As part of a complete estate plan you must consider your “invisible assets” which include your “digital assets.” These include those assets you access electronically such as checking accounts, retirement accounts and other financial accounts, as well as your user names, passwords and security questions to access these accounts. Digital assets also include your licenses to software, programs you have developed, e-mail accounts, photo storage sites, social networking such as Facebook, and backup storage for your home and business computers.

How do you protect this information and make it available in the event of your death or disability? You should prepare a separate document listing all pertinent information to provide your family and executor with the most expeditious means of protecting these assets and passing them on to your beneficiaries. The list should include all your on-line accounts, user names, passwords, security questions and answers. This list can then be stored with your Will and Financial Power of Attorney along with other valuable papers such as recent income tax returns. It can also be placed on your computer, your removable storage drive or in a “cloud” with remote access. Most importantly, you must communicate to your family member or advisor whom you expect to assume responsibility and where the information is stored, in the event of your death or disability.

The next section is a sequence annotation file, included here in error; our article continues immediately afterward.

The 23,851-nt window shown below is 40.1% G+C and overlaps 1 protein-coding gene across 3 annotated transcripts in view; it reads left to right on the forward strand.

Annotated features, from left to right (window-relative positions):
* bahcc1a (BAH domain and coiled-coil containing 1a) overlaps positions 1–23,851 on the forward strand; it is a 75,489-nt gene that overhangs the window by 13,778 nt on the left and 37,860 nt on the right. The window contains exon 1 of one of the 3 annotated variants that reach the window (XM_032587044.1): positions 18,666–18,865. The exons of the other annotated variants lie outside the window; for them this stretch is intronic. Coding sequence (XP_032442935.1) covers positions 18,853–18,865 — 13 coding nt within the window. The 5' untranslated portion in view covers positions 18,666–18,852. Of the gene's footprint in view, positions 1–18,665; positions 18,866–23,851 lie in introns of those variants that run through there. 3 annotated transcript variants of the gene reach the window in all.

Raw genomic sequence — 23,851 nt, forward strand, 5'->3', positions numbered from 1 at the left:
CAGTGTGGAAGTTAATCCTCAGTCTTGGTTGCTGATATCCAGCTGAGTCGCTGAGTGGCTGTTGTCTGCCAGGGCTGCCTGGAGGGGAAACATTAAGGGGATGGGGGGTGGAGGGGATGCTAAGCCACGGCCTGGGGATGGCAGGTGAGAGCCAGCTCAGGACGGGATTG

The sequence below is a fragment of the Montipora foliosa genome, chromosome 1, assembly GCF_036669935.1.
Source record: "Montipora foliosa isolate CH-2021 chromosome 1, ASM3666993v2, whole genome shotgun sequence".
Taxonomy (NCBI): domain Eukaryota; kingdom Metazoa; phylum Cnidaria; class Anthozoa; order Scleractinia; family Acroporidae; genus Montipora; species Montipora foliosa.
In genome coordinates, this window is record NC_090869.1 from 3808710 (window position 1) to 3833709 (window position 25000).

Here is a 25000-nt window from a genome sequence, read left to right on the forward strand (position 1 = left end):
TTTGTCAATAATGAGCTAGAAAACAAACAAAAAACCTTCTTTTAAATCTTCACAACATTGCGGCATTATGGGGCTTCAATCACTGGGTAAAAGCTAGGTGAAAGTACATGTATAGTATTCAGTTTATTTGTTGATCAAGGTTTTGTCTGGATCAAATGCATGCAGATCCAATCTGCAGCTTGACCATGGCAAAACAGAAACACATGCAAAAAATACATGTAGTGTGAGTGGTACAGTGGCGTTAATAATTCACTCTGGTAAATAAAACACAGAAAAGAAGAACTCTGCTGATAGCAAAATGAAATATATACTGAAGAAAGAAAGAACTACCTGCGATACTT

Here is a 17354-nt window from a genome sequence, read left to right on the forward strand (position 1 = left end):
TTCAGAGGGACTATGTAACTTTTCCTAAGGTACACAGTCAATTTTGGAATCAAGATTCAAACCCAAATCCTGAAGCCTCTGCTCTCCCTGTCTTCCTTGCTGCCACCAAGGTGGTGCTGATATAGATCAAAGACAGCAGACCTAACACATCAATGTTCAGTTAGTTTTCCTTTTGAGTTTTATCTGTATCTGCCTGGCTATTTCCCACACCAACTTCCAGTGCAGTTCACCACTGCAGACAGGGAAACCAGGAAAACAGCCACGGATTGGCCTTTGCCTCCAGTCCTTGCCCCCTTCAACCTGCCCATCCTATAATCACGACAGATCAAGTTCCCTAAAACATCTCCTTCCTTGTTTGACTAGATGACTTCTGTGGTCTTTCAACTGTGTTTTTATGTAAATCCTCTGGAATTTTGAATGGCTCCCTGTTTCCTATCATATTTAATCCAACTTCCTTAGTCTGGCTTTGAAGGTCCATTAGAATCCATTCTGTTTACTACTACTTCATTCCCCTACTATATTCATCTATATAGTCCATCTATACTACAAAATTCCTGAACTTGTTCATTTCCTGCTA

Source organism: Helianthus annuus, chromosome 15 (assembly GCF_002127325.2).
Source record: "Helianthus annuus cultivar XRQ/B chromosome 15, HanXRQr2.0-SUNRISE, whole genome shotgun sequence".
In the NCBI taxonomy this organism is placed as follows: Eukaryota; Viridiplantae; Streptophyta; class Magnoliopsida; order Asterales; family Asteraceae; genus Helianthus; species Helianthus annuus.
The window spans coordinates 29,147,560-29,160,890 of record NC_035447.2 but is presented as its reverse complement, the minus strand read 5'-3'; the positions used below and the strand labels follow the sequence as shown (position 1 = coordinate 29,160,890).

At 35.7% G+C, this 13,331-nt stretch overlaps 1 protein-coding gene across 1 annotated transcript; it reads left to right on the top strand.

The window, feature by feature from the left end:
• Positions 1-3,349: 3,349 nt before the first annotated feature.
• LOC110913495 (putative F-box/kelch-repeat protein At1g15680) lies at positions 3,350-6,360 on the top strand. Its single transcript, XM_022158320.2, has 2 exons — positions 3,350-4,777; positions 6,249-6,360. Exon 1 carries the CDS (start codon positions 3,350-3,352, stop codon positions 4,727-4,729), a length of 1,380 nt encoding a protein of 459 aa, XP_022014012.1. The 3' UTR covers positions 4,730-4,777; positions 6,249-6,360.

Finally, all this information must be kept current to be useful. Each new password, account number or user name should be added to the list or placed in a new updated list and the old one destroyed. In this increasingly digital world, these online and electronic assets will play an increasingly important role in your estate plan.

For more information contact Stacey Willits McConnell, 610-430-8000. smcconnell@lambmerlane.com. Stacey is a partner at Lamb McErlane and Chair of its Trusts and Estates department.

Non-Tax Reasons to Have a Will and Power of Attorney